First, let’s take a quick look back at October. Despite the month’s seasonably cool finish, overall the month was mild and wet.
Buffalo rainfall ran about one-third above average, coming in at 6.14 inches; normal is 4.03 inches (for the year, liquid precipitation is running a tad above average, at 34.59 inches compared to 33.43 inches). The mean temperature for the month was 7.7 degrees warmer than normal, which is a large anomaly. There were two 81-degree highs, and the coldest low temperature was 38, on Oct. 28. As we begin November, the average Buffalo high and low are down to 54 and 39, respectively.
As I wrote last week, temperatures this first week of November will be running below average each day, but not that far off the mark for this time of the month. What will make these seasonably chilly temperatures more interesting will be the passage of a series of disturbances, an often brisk westerly flow and adequate low-level humidity over the warm Lake Erie waters to make lake-effect rain and snow.
The Buffalo lake temperature on Monday is 58 degrees, 4 degrees above average for the date. You can track the bands of lake-effect clouds in high-resolution GOES satellite imagery all week (a good, automatically updating link to bookmark).
After a bright, breezy and cool Monday (with the exception of some lake rain showers in parts of the Southern Tier) chillier temperatures and an approaching disturbance will make the lake effect better organized late Monday night. By early Tuesday, lake rain will have transitioned over to lake snow at higher inland locations (modeled at around 7 a.m.).
Marginal temperatures will prevent any significant accumulations even at high elevations. This particular model shows otherwise, with total snow accumulations by late afternoon starting to add up on the hills.
However, the models add up all accumulations, falling at different times, and this graphic does not account for the melting that will inevitably occur during Tuesday. This graphic, snow depth (rather than total accumulations) does take melting with the marginal temps in the upper 30s on the hills into account. It looks much less impressive than the first graphic, and would be the depiction of choice for experienced meteorologists. In a much colder airmass, the distinction would be less important.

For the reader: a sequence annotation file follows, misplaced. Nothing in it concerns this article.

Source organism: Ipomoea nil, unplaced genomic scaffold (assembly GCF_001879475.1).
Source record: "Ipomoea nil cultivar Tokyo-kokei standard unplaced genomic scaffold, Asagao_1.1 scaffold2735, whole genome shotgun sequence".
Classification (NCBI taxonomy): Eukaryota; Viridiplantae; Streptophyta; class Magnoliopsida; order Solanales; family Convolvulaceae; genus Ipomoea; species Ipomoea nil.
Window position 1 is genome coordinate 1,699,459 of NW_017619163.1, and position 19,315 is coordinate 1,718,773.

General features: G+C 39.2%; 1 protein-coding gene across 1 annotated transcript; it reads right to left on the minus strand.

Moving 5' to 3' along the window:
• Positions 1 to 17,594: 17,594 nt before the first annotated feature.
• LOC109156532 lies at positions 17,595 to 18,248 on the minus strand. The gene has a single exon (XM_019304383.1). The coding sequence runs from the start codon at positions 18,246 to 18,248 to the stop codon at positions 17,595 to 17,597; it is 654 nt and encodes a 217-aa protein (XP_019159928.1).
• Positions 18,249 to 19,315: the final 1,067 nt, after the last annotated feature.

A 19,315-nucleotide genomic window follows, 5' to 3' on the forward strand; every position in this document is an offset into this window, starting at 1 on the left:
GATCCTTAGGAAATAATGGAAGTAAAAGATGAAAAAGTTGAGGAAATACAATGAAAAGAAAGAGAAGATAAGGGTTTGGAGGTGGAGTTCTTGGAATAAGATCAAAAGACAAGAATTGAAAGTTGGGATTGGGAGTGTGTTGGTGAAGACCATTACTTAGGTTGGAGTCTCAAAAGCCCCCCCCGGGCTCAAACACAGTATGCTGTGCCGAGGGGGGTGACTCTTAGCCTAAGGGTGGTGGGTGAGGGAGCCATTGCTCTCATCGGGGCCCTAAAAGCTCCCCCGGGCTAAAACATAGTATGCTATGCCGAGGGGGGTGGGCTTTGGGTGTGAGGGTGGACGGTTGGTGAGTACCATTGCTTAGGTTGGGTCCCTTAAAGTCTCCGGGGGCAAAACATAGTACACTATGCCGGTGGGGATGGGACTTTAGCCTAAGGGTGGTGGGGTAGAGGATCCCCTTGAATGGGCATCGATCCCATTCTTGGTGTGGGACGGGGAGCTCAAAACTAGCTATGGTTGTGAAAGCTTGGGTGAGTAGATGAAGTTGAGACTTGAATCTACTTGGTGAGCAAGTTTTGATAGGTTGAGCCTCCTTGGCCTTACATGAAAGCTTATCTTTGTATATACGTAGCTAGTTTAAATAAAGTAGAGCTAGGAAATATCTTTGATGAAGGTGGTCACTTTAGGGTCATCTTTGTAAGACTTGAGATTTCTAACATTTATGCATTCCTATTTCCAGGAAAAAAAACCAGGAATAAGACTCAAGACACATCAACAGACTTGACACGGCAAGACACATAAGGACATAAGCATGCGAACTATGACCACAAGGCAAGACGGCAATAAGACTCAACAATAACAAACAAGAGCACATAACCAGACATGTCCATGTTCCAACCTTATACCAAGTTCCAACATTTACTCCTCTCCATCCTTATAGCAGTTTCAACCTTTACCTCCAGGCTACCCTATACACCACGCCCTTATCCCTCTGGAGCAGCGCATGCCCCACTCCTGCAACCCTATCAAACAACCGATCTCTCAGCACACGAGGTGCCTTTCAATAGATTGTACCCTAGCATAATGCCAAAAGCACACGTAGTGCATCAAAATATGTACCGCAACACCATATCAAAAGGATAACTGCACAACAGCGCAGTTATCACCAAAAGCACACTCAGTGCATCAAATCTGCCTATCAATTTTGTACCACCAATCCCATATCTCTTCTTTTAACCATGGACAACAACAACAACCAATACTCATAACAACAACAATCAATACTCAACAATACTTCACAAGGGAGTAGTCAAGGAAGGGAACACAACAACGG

On the Niagara Frontier, the sky will be partly sunny with a high near 47, along with a brisk westerly breeze.
More lake snow and rain will fall Tuesday night in the Southern Tier. Some of the lake precipitation will contain those soft white pellets called graupel, which can generate lightning, so thunder should come as no surprise.
A number of the models look overdone for snow depth by Wednesday morning. This model is a blend of all the National Weather Service models, which looks more realistic. It shows as much as 2-4 inches on the ground on some of the highest elevations.
As you can see, coverage will be spotty and strictly elevation-driven. A few rain and non-accumulating snow showers will probably fall closer to Lake Ontario Tuesday night and Wednesday, and we could even see a couple of mixed showers reaching the metro area at times. Wednesday's high temps will range from the upper 30s well south to only the low to mid-40s on the Niagara Frontier, with less of a breeze midweek.
A little more of the same will linger on Thursday, weakening during the day before we dry out for Friday into the weekend. You can ignore the precise numbers, but this is the general range of snow depth left on the ground by mid-morning Friday by the American GFS model. I show you this only to reinforce that despite a few moments of lake thundersnow and graupel in the Southern Tier, when all is said and done it currently appears there won’t be much to show for it. If that changes, I'll update you in the comments section.
A big, dry ridge of high pressure will dominate over much of the eastern U.S. Friday through Sunday, bringing more sunshine and slight moderation in temperatures.
By Sunday, we should be cracking the 50-degree mark again.
In the second week of the month, the Climate Prediction Center is leaning toward above-average temperatures in our region. The biggest warm anomalies will be over the Northern Plains.
This thinking is supported by the upper air ensembles showing the axis of the warm ridge running up through the High Plains into Manitoba, with a farther shift east likely later next week.
Warmer than average temperatures are also favored in the Great Lakes in CPC’s experimental three- to four-week outlook for later in the month.